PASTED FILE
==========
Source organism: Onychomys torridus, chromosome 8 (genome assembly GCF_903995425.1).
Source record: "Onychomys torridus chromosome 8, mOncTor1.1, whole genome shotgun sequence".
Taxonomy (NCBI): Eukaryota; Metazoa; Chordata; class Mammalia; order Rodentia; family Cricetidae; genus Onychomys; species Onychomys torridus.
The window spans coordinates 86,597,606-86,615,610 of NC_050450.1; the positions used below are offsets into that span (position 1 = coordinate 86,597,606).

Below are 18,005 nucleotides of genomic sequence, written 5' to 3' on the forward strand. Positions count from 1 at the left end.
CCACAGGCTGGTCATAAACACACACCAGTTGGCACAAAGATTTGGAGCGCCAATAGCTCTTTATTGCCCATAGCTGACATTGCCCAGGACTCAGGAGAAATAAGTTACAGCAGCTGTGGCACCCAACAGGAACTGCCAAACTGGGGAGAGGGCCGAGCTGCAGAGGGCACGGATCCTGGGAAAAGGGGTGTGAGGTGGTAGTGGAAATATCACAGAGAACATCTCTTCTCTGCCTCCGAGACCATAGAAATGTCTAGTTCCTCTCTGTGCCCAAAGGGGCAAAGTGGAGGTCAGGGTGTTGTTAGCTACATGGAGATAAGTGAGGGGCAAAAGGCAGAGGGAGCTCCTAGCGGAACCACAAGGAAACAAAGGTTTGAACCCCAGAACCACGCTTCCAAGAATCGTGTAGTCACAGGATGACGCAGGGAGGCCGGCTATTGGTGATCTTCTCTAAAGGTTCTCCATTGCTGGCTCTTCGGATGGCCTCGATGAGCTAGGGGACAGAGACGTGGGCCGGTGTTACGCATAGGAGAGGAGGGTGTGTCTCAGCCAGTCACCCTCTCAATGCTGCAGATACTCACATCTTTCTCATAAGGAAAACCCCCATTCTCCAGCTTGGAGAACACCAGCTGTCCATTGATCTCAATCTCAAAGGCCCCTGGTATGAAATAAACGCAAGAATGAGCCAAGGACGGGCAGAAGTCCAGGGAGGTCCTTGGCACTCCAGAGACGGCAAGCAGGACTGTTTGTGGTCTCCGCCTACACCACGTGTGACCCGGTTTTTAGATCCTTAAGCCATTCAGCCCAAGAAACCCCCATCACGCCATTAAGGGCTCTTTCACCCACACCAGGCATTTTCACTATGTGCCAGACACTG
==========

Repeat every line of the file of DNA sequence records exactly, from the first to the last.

Source organism: Onychomys torridus, chromosome 8 (genome assembly GCF_903995425.1).
Source record: "Onychomys torridus chromosome 8, mOncTor1.1, whole genome shotgun sequence".
Taxonomy (NCBI): Eukaryota; Metazoa; Chordata; class Mammalia; order Rodentia; family Cricetidae; genus Onychomys; species Onychomys torridus.
The window spans coordinates 86,597,606-86,615,610 of NC_050450.1; the positions used below are offsets into that span (position 1 = coordinate 86,597,606).

Below are 18,005 nucleotides of genomic sequence, written 5' to 3' on the forward strand. Positions count from 1 at the left end.
CCACAGGCTGGTCATAAACACACACCAGTTGGCACAAAGATTTGGAGCGCCAATAGCTCTTTATTGCCCATAGCTGACATTGCCCAGGACTCAGGAGAAATAAGTTACAGCAGCTGTGGCACCCAACAGGAACTGCCAAACTGGGGAGAGGGCCGAGCTGCAGAGGGCACGGATCCTGGGAAAAGGGGTGTGAGGTGGTAGTGGAAATATCACAGAGAACATCTCTTCTCTGCCTCCGAGACCATAGAAATGTCTAGTTCCTCTCTGTGCCCAAAGGGGCAAAGTGGAGGTCAGGGTGTTGTTAGCTACATGGAGATAAGTGAGGGGCAAAAGGCAGAGGGAGCTCCTAGCGGAACCACAAGGAAACAAAGGTTTGAACCCCAGAACCACGCTTCCAAGAATCGTGTAGTCACAGGATGACGCAGGGAGGCCGGCTATTGGTGATCTTCTCTAAAGGTTCTCCATTGCTGGCTCTTCGGATGGCCTCGATGAGCTAGGGGACAGAGACGTGGGCCGGTGTTACGCATAGGAGAGGAGGGTGTGTCTCAGCCAGTCACCCTCTCAATGCTGCAGATACTCACATCTTTCTCATAAGGAAAACCCCCATTCTCCAGCTTGGAGAACACCAGCTGTCCATTGATCTCAATCTCAAAGGCCCCTGGTATGAAATAAACGCAAGAATGAGCCAAGGACGGGCAGAAGTCCAGGGAGGTCCTTGGCACTCCAGAGACGGCAAGCAGGACTGTTTGTGGTCTCCGCCTACACCACGTGTGACCCGGTTTTTAGATCCTTAAGCCATTCAGCCCAAGAAACCCCCATCACGCCATTAAGGGCTCTTTCACCCACACCAGGCATTTTCACTATGTGCCAGACACTG